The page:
One of everyone’s favorite things to do when setting the shutter speed slow is to take a photo of a waterfall. When it is slow it just blurs the water and gives it a dream effect. If someone is in the photo, yes, they will be a blur as well. But, that kind of acts as an effect most people will like with this photo.

The “B” setting on your camera stands for “Bulb”. And back many years ago, the photographer would have his camera set on the tripod, and then use a “bulb-type” plunger that you would screw into the camera’s button. This is where the “B” came from. You can still use a remote trigger on your camera, but, it may not be a “bulb”, but, a “cable release” or even use your self timer, so you don’t touch the camera during a long exposure.

EFFECTS OF A FAST SHUTTER SPEED

Photo by Michael Constantin P. on Unsplash

Is there something wrong with this helicopter? No, this photographer used a very fast shutter speed, like 1/1000 or 1/2000 of a second to be able to stop the helicopter blades from showing any motion. Totally freezes anything that moves when you use a fast shutter speed.

Here is another photo showing fast shutter speeds:

Photo by Max Frajer on Unsplash

Of course, changing your shutter speeds, may involve you changing your ISO setting as we mentioned in the previous blog. And your aperture setting may change as well. All 3 of these settings have to work together. You will just need to know what type of effect you are after in order to use the right settings, or making the decision what setting is most important with the type of photo you want to take.

On the next blog, we will go over the results of changing your aperture setting on your camera. What will you create using different aperture settings? See ya then!

LONG EXPOSURE PHOTOGRAPHY

SOMETHING YOU DO ONLY WITH AN SLR CAMERA:
long exposure photo
17mm, 30 seconds @ f/11, ISO 800
Article by Andrew Gibson :

The purchase of a nine stop neutral density filter two years ago changed my approach to landscape photography. It allowed me to take photos using shutter speeds of one minute or longer and gave me a new way of photographing the sea (I live on the coast at the bottom of New Zealand’s North Island).

Reasons to Try Long Exposure Photography:

1. Long exposure photography is easy. It’s a very simple and pure genre of photography. It’s just you, the camera, a wide-angle lens, and a tripod. The success of the shoot comes down to the drama of the landscape and your eye for light and composition. If you shoot at dusk, a neutral density filter isn’t required as the low light will let you use shutter speeds of 30 seconds or longer.

landscape exposure
40mm, 201 seconds @ f/13, ISO 200

2. Longer exposures help you appreciate the beauty of the landscape. One of the things I like about it is the natural slowness of the process. It gives me time to slow down and enjoy the beauty of the landscape and the light.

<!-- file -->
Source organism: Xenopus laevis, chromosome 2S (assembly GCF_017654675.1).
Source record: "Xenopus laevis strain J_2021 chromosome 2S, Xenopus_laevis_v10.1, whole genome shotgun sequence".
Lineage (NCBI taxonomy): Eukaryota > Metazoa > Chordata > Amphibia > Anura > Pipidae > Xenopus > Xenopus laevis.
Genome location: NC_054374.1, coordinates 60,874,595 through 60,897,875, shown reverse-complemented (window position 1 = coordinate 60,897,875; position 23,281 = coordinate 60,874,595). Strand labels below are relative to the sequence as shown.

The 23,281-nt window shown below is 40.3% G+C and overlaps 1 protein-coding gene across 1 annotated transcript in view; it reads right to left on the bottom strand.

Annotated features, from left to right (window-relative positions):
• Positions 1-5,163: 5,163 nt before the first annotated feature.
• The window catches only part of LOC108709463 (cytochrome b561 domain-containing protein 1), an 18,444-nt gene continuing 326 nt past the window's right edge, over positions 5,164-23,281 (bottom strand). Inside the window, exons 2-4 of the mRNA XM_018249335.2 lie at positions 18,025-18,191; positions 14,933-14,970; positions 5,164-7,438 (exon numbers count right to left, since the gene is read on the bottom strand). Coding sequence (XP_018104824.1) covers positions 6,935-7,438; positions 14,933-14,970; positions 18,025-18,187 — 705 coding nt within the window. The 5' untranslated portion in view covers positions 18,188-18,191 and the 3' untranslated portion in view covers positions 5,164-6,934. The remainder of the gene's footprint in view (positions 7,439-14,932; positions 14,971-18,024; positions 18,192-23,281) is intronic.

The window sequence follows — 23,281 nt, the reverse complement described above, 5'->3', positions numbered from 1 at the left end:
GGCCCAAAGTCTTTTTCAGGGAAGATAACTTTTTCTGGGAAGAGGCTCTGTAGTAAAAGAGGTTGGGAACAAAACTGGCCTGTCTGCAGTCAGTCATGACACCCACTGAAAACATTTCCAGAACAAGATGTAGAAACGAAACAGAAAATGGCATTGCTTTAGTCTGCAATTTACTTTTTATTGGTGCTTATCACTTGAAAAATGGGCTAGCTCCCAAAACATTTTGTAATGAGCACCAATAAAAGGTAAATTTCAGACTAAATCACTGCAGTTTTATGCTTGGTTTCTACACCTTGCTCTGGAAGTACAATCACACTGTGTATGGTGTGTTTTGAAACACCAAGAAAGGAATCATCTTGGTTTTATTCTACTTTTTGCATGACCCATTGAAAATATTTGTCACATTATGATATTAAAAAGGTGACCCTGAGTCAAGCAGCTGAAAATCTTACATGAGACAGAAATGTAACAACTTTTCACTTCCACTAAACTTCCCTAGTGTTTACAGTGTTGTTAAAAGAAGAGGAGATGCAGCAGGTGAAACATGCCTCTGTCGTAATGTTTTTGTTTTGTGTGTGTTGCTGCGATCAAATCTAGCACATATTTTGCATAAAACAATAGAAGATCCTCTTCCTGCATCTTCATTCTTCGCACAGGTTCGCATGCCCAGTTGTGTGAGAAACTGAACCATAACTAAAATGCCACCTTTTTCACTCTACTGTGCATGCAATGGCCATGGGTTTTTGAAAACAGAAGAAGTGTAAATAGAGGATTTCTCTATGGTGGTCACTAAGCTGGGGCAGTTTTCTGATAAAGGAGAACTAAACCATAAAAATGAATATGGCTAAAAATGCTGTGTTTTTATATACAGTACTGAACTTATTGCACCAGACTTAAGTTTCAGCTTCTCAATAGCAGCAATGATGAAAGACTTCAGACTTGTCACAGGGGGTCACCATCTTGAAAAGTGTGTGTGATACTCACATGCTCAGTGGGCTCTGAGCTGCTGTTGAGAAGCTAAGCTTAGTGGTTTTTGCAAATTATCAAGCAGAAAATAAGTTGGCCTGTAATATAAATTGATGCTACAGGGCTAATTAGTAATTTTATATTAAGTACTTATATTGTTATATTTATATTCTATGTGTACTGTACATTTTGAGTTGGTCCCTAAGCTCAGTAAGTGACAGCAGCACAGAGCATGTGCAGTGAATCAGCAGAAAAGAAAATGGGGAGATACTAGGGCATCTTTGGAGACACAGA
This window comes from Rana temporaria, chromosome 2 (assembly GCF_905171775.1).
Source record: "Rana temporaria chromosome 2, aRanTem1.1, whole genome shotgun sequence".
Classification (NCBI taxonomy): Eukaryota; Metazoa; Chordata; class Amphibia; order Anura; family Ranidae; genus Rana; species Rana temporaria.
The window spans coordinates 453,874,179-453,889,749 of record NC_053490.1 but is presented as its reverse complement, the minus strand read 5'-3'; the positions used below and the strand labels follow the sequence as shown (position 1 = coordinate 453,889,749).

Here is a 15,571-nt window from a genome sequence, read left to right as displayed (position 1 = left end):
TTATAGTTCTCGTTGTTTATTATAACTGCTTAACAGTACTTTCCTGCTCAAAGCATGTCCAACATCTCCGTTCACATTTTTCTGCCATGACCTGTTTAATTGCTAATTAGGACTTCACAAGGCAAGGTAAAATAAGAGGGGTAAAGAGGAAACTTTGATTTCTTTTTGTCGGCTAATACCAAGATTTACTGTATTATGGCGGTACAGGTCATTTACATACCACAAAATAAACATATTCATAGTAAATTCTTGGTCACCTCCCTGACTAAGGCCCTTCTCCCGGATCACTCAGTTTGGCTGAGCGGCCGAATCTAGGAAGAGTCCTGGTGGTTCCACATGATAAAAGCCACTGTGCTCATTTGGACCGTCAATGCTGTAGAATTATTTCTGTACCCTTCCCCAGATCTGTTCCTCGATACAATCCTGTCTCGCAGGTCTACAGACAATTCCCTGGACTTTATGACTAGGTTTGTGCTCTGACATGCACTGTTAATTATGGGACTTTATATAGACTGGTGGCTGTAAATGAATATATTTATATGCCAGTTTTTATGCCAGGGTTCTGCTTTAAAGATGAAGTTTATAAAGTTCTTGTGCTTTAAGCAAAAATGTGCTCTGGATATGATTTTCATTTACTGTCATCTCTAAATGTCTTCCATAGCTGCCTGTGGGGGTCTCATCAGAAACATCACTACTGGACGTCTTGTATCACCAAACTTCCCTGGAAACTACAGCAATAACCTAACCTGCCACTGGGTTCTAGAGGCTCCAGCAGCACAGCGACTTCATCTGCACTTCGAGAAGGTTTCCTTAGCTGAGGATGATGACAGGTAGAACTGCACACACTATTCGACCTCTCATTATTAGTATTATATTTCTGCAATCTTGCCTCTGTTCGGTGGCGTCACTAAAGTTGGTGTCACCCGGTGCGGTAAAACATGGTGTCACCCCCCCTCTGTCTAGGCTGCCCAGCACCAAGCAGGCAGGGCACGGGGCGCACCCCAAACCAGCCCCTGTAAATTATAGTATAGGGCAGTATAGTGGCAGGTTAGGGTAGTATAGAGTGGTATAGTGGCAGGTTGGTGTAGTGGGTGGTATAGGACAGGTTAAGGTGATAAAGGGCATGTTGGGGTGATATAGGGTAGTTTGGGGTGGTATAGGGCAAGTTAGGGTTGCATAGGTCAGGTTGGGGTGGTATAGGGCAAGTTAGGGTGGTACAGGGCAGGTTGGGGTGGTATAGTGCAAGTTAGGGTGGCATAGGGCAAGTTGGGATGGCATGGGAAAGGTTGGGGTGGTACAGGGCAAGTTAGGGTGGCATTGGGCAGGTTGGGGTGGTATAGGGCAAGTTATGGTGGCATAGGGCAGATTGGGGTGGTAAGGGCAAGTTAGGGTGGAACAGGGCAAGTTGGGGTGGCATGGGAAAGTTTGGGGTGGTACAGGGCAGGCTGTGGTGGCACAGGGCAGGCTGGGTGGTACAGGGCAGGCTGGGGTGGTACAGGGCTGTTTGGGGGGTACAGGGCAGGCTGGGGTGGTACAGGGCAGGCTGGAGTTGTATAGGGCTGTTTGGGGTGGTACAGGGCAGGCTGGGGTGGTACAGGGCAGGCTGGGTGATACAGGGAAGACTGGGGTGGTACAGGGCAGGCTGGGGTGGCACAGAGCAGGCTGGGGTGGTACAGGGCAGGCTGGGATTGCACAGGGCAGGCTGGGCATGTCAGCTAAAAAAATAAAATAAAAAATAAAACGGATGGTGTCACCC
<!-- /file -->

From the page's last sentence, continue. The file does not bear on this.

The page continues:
3. No reciprocity failure. Long exposure photography has become popular since the rise of digital cameras. The instant feedback of the LCD screen, plus the lack of reciprocity failure take the guess work out of exposure, leaving the photographer to concentrate on light and composition.

light trails with long shutter speeds
17mm, 6 seconds @ f/5.6, ISO 400

4. If you have a nine or ten stop neutral density filter, you can take photos during the middle of the day during overcast conditions that traditionally are not considered suitable for landscape photography. Neutral density filters give you a new way of taking landscape photos, and extend the time in which you can create beautiful images way beyond the golden hour.

nd filter picture
23mm, 30 seconds @ f/14.5, ISO 400

5. Long exposure photography appeals to photographers who work in black or white or see themselves as fine art photographers. The simple style and composition of the best long exposure photos lends itself to the fine art approach.

6. Long exposure photos are a new way of looking at the landscape. When a non-photographer sees a long exposure photo, they know that they can’t get the same result themselves on their compact cameras or smart phones.

A special thanks to Andrew Gibson and Picture Correct for sharing this article.

This article today is one of a new series of these types of subjects: SOMETHING YOU CAN ONLY DO WITH AN SLR CAMERA. We want the world to know that this type of photography is something you cannot do with your cell phone. If you want to try photography and really make a good point of why you chose SLR photography, then this series of articles will show that you can only take these kind of amazing photos with a “real camera”.